Global Economic Prospects and the Developing Countries: 1998/99, Beyond Financial Crisis
This ninth annual edition analyzes short- and long-term future prospects for developing countries in the wake of the East Asia crisis; maps out policies to deal with crises once they erupt; and focuses on ways of preventing future crises on the scale of East Asia's recent experience. The recent crises have exacted an enormous social cost, placing a large burden on the poor and, in some countries, heightening social conflict. The social consequences are likely to be protracted. Social policy concerns must be an integral "up front" part of the selection for overall policy responses to the economic crisis. While never a substitute for sound pro-growth macroeconomic policies, social safety nets can play an important part in mitigating the social effects of crises. According to this report, the lesson coming out of the East Asia crisis is for developing countries to benefit from globalization, and not to retreat from it, by strengthening their institutions and deepening their reforms.
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adjustment Africa assets average balance billion borrowing capital flows Central changes commodity corporate costs crises crisis countries currency current account current account deficits debt decline deficits demand developing countries dollar domestic East Asia East Asian crisis Economic effects emerging markets equity especially estimates Europe exchange rate expected export external factors fall Figure financial crises firms fiscal foreign Fund global growth higher impact important improve income increase Indonesia inflows initial institutions interest rates International investment Japan Korea Latin America lending less levels liberalization loans losses lower macroeconomic Malaysia measures ment Mexico Monetary Note output percent Philippines poverty projections Prospects ratio recent recession recovery reduce reforms region Republic reserves responses restructuring result rise risk sector severe short-term slow social Source spreads stabilization strong Table term Thailand tion trade United Washington World Bank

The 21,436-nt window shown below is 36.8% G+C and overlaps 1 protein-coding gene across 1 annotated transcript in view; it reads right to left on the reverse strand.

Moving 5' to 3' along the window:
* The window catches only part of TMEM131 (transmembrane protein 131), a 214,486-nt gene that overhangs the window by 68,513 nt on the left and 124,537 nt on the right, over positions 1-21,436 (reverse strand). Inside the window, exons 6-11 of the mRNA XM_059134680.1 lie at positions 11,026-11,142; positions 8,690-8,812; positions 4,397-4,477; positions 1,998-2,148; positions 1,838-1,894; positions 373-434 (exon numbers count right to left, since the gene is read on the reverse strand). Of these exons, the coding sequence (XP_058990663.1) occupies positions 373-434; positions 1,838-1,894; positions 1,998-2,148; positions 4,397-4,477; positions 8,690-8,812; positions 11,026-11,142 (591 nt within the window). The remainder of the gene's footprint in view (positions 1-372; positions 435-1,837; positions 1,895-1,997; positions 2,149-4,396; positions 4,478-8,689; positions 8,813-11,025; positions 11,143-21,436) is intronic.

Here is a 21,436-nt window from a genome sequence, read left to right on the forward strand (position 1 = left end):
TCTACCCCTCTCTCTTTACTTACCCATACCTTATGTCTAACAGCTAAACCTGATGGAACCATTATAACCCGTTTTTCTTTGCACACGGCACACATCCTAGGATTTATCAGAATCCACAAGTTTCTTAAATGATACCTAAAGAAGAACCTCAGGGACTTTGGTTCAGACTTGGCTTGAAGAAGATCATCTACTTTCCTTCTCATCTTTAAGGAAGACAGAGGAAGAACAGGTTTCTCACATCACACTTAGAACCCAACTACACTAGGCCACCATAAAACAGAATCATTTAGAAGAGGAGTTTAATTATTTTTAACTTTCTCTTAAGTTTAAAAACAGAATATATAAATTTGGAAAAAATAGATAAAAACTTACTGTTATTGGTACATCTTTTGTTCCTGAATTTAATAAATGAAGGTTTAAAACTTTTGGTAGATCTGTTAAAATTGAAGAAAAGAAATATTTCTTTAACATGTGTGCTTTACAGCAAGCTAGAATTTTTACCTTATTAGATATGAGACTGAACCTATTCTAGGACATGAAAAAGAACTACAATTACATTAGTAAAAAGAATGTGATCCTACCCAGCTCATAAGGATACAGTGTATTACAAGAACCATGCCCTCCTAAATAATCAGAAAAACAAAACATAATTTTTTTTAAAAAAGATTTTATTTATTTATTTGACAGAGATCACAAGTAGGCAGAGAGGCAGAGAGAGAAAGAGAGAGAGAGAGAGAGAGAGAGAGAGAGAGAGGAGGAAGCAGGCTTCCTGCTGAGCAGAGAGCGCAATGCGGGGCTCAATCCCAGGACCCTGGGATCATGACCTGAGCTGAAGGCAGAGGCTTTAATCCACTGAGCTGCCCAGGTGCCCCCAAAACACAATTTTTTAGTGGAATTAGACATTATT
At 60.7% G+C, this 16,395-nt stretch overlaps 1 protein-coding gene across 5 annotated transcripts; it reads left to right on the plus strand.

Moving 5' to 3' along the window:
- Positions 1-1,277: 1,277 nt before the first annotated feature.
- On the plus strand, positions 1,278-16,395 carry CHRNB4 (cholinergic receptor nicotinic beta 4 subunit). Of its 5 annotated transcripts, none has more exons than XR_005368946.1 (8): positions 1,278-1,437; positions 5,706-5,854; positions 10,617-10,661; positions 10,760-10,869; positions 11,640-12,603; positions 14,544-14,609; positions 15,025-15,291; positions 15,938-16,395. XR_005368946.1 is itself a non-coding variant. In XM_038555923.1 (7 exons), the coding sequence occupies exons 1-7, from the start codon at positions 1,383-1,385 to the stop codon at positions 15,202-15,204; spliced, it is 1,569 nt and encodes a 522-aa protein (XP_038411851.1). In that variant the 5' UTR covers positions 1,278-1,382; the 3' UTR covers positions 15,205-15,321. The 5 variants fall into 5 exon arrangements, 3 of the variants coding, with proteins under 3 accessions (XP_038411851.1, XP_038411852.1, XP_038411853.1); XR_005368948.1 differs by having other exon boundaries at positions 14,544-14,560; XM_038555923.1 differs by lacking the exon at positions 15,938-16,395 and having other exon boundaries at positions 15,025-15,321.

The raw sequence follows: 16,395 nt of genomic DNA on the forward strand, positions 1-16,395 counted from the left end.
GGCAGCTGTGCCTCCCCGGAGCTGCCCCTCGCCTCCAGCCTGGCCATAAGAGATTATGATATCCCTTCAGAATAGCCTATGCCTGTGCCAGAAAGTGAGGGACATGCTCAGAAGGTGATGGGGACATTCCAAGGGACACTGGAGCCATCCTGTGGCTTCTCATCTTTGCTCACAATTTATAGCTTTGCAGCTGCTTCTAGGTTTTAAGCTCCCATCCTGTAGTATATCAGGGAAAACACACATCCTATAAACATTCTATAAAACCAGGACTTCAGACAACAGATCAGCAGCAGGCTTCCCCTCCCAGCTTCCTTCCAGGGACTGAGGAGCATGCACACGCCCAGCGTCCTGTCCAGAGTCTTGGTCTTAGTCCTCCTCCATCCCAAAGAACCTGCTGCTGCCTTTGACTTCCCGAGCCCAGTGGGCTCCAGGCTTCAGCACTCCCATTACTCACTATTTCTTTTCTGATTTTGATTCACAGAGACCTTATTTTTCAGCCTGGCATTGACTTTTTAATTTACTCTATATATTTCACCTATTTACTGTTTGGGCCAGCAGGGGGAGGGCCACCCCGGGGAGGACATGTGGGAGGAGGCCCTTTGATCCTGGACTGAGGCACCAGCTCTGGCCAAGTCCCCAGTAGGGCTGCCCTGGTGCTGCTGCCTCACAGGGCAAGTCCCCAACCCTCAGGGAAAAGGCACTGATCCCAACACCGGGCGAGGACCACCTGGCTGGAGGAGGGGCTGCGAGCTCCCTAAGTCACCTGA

Page 20 - co-generation" is used. ECU European Currency Unit EU The European Union, whose members are Austria, Belgium, Denmark, Finland, France, Germany, Greece, Ireland, Italy, Luxembourg, the Netherlands, Portugal, Spain, Sweden and the United Kingdom.
Page xxv - Governors of the 10 countries (Belgium, Canada, France, Germany, Italy, Japan, the Netherlands, Sweden, the United Kingdom and the United States) participating in the General Arrangements to Borrow (GAB) met under the chairmanship of Mr.
Page 186 - ... agreement. b. Simple average applied rate (latest year available). c. Share of total tariff schedule. d. Simple average of country tariff coefficients of variation, where a country tariff coefficient of variation is the standard deviation for applied tariff lines divided by the applied tariff. e. Latin America and the Caribbean: Argentina, Bolivia, Brazil, Chile, Colombia, Costa Rica, Dominican Republic, El Salvador, Mexico, Paraguay, Peru, Uruguay, and Venezuela. f. East Asia and Pacific: Fiji,...
Page 155 - In N. Hermes and R. Lensink, eds., Financial Development and Economic Growth.
Page 200 - Antigua and Barbuda, Argentina, Bahamas, Barbados, Belize, Bolivia, Brazil, Chile, Colombia, Costa Rica, Cuba, Dominica, Dominican Republic, Ecuador, El Salvador, Grenada, Guatemala, Guyana, Haiti, Honduras, Jamaica, Mexico, Nicaragua, Panama, Paraguay, Peru, Saint Kitts and Nevis, Saint Lucia, Saint Vincent and the Grenadines, Suriname, Trinidad and Tobago, Uruguay, Venezuela.
Page 201 - This table classifies all World Bank member economies and all other economies with populations of more than 30,000. Economies are divided among income groups according to 2002 GNI per capita, calculated using the World Bank Atlas method.
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